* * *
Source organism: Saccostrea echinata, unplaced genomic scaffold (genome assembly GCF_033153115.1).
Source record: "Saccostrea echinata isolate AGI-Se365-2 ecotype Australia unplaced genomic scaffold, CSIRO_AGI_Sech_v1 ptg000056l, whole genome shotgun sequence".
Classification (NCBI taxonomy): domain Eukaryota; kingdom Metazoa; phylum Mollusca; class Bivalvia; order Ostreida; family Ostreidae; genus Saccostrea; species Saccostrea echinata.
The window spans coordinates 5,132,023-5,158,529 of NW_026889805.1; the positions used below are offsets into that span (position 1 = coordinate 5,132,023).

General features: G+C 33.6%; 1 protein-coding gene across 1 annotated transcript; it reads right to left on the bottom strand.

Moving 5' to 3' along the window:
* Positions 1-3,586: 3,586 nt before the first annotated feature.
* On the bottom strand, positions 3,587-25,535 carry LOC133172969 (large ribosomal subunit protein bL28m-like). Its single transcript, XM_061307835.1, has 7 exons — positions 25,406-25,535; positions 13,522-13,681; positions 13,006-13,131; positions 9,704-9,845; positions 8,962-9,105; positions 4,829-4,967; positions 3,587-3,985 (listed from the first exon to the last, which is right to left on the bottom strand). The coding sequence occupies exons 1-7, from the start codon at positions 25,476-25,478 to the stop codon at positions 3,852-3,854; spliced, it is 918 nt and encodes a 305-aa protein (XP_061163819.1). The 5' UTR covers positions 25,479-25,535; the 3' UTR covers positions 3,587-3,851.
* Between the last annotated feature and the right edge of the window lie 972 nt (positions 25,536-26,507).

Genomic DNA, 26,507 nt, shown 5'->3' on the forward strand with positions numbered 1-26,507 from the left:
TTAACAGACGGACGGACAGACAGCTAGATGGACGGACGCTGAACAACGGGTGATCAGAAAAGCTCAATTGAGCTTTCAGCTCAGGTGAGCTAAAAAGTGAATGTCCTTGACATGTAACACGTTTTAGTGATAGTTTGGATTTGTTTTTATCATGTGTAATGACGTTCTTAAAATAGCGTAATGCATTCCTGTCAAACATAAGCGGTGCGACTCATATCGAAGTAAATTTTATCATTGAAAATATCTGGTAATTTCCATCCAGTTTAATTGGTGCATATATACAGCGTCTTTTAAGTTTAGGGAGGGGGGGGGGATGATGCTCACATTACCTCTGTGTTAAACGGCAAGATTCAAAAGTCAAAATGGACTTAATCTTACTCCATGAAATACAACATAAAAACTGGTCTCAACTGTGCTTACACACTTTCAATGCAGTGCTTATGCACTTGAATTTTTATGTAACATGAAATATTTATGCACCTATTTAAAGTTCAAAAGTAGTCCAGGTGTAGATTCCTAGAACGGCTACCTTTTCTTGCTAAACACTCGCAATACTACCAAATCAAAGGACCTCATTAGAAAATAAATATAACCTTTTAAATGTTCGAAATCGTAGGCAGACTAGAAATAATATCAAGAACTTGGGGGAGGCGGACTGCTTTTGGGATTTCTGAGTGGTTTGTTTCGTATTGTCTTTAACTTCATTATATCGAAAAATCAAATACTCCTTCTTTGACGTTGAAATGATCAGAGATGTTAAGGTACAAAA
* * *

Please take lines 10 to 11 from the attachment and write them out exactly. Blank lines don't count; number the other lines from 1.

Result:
Genomic DNA, 26,507 nt, shown 5'->3' on the forward strand with positions numbered 1-26,507 from the left:
TTAACAGACGGACGGACAGACAGCTAGATGGACGGACGCTGAACAACGGGTGATCAGAAAAGCTCAATTGAGCTTTCAGCTCAGGTGAGCTAAAAAGTGAATGTCCTTGACATGTAACACGTTTTAGTGATAGTTTGGATTTGTTTTTATCATGTGTAATGACGTTCTTAAAATAGCGTAATGCATTCCTGTCAAACATAAGCGGTGCGACTCATATCGAAGTAAATTTTATCATTGAAAATATCTGGTAATTTCCATCCAGTTTAATTGGTGCATATATACAGCGTCTTTTAAGTTTAGGGAGGGGGGGGGGATGATGCTCACATTACCTCTGTGTTAAACGGCAAGATTCAAAAGTCAAAATGGACTTAATCTTACTCCATGAAATACAACATAAAAACTGGTCTCAACTGTGCTTACACACTTTCAATGCAGTGCTTATGCACTTGAATTTTTATGTAACATGAAATATTTATGCACCTATTTAAAGTTCAAAAGTAGTCCAGGTGTAGATTCCTAGAACGGCTACCTTTTCTTGCTAAACACTCGCAATACTACCAAATCAAAGGACCTCATTAGAAAATAAATATAACCTTTTAAATGTTCGAAATCGTAGGCAGACTAGAAATAATATCAAGAACTTGGGGGAGGCGGACTGCTTTTGGGATTTCTGAGTGGTTTGTTTCGTATTGTCTTTAACTTCATTATATCGAAAAATCAAATACTCCTTCTTTGACGTTGAAATGATCAGAGATGTTAAGGTACAAAA